1) decreased production of RBC: iron deficiency, B12/folate deficiency, marrow infiltration e.g. cancer, chronic disease e.g. rheumatoid, cancer, infections e.g HIV

2) increased destruction of RBC: disorders of RBC membrane/enzyme/Hb, immune destruction

3) increased loss of RBC (bleeding) - internal hemorrhage e.g.

Microcytic (<76fl), Normocytic (76-96fl), Macrocytic (>96fl)

16

Describe iron-deficiency anaemia and its causes.

Commonest nutritional deficiency worldwide, RBCs and microcytic and hypochromic, main cause = low Fe intake and excess Fe ions. No-meat diets can cause it b/c many plants contain iron but absprption limited by low solubility and chelators. Major source = foods of animal origin - haeme iron has high bioavailability.

17

List some factors:

a) enhancing Fe absorption

b) impairing Fe absorption 

 

What effect can PPIs have?

a) Haeme iron (meat), ferrous salts (Fe2+), acid pH in stomach, Fe deficiency, pregnancy, hpoxia

b) non-haeme iron (veg), ferric salts (Fe3+), alkaline pH, Fe overload, inflammatory disorders

 

Used for acid reflux/indigestion, may reduce stomach acid and decrease Fe absorption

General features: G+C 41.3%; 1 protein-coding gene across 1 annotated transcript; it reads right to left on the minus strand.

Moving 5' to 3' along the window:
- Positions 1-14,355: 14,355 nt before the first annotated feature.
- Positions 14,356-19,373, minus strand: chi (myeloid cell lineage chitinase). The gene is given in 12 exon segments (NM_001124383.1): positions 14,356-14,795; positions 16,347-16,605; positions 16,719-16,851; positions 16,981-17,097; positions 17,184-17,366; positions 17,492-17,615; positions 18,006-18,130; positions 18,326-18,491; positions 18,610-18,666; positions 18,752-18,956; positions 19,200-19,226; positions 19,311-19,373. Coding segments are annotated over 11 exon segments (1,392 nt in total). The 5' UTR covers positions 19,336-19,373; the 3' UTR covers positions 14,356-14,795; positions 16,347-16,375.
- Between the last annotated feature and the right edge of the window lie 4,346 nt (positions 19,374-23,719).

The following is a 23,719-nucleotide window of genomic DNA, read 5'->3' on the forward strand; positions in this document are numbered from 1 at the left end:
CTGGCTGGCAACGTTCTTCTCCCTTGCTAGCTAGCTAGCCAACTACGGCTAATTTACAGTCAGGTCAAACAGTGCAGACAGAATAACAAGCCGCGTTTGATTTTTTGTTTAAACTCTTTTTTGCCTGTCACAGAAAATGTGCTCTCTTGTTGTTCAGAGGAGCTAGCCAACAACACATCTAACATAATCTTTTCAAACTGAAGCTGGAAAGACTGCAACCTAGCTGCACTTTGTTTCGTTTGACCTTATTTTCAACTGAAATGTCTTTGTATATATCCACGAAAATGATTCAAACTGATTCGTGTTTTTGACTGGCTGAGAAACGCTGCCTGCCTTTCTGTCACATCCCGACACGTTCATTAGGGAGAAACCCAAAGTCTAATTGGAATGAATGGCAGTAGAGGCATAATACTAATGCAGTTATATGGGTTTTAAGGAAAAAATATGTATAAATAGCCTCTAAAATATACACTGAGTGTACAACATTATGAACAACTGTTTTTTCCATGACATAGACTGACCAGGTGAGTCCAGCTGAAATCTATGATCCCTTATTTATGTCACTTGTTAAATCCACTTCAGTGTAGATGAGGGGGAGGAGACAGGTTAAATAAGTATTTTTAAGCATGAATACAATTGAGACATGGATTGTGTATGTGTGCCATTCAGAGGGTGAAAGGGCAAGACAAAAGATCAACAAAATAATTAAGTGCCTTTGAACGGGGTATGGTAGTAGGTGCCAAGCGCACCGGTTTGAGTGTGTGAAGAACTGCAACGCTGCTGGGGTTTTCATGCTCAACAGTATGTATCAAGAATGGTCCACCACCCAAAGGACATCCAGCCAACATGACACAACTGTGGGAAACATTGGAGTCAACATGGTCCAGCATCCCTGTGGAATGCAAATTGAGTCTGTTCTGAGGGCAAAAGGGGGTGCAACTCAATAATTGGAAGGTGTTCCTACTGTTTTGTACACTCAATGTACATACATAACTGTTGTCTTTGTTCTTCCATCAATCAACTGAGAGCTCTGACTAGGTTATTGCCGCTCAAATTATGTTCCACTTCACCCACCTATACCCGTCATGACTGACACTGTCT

18

List the risk factors for developing iron deficiency.

List some causes of iron deficiency anaemia.

Age (elderly/prematurity), Sex (female>male), reproduction (menorrhagia), GI (weight changes, bowel habit change, rectal bleeding), drugs (aspirin, NSAIDs), social (diet - vegans), physiological (pregnancy, infancy, adolesence, breastfeeding)

menorrhagia, GI tract bleeding (varices, ulcer, inflamm bowel, cancer), GI tract malabsorption (coeliac), physiological (pregnancy), dietry (old, vegans), worldwide (hookworm)

19

List 4 ways you would confirm iron deficiency anaemia.

List 4 ways you would treat iron deficiency anaemia.

1. FBC (low RBC number) 

2. Blood film (microcytic, hypochromic RBC)

3. Serum ferritin (low)

4. Serum iron total iron binding capacity (TIBC) (are they low?)

 

1. improve diet

2. iron tablets (ferrous sulphate)

3. avoid blood transfusions

4. once Hb returned to normal continue iron supplements for 3m